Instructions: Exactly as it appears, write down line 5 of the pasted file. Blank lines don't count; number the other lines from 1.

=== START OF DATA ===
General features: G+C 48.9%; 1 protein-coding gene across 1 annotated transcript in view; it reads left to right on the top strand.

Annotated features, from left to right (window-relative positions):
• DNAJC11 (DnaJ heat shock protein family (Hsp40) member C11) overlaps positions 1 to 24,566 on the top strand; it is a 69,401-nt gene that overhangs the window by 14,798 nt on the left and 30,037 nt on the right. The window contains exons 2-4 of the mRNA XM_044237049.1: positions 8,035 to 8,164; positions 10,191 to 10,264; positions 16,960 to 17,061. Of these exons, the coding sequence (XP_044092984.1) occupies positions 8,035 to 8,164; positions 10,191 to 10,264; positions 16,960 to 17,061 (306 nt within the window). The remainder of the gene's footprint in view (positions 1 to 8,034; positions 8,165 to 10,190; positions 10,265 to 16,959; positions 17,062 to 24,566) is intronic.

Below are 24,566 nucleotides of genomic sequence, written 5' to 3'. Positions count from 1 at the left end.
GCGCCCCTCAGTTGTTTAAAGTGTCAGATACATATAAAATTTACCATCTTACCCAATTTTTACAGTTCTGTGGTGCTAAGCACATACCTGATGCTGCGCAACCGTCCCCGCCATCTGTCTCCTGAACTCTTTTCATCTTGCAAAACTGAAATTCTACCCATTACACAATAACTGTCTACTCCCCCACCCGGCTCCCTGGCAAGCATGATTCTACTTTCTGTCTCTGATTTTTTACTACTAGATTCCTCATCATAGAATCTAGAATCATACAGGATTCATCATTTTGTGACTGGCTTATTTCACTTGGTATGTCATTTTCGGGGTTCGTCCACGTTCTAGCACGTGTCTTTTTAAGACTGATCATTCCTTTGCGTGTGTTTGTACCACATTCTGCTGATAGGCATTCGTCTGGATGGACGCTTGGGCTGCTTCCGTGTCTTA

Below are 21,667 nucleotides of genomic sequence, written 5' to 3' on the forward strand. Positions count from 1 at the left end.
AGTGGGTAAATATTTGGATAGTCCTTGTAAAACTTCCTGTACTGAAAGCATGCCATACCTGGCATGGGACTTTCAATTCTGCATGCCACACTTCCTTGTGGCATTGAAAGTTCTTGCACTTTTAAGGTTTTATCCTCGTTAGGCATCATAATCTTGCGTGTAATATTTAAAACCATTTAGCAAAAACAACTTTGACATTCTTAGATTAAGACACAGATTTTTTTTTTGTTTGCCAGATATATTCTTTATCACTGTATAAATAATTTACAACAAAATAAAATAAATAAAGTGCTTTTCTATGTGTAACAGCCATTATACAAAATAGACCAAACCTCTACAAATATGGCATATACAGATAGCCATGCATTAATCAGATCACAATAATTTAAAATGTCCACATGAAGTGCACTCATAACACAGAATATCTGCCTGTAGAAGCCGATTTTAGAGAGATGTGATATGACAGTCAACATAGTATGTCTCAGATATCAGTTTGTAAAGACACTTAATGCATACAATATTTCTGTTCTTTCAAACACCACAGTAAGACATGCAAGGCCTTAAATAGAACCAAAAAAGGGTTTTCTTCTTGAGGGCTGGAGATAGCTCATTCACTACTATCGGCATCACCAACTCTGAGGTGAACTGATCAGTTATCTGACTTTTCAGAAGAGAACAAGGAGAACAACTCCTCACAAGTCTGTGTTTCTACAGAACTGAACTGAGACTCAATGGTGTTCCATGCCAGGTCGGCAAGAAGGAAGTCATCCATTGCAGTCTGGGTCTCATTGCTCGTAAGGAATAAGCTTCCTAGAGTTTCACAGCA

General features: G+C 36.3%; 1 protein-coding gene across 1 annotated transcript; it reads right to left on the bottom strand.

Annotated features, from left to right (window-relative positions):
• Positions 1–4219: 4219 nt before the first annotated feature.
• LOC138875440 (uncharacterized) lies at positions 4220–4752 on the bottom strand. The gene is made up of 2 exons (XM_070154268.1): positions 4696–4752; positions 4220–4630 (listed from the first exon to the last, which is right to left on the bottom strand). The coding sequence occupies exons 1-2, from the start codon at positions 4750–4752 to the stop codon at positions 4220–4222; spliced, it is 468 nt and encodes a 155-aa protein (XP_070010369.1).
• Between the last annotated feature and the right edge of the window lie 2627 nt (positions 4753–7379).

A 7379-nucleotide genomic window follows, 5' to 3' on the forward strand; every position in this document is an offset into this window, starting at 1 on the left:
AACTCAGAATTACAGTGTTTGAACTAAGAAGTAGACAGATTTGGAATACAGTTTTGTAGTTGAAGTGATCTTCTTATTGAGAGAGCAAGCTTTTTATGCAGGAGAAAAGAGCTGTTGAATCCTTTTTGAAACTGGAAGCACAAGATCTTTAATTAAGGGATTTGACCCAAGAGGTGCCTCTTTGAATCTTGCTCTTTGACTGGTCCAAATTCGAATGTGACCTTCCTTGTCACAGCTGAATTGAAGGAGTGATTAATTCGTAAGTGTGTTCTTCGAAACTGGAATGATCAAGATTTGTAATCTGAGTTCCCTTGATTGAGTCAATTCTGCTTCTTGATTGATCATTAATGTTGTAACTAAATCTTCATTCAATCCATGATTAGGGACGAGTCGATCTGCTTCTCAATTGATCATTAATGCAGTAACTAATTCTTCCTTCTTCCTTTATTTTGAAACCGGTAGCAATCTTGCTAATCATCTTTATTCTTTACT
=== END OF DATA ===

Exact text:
GCGCCCCTCAGTTGTTTAAAGTGTCAGATACATATAAAATTTACCATCTTACCCAATTTTTACAGTTCTGTGGTGCTAAGCACATACCTGATGCTGCGCAACCGTCCCCGCCATCTGTCTCCTGAACTCTTTTCATCTTGCAAAACTGAAATTCTACCCATTACACAATAACTGTCTACTCCCCCACCCGGCTCCCTGGCAAGCATGATTCTACTTTCTGTCTCTGATTTTTTACTACTAGATTCCTCATCATAGAATCTAGAATCATACAGGATTCATCATTTTGTGACTGGCTTATTTCACTTGGTATGTCATTTTCGGGGTTCGTCCACGTTCTAGCACGTGTCTTTTTAAGACTGATCATTCCTTTGCGTGTGTTTGTACCACATTCTGCTGATAGGCATTCGTCTGGATGGACGCTTGGGCTGCTTCCGTGTCTTA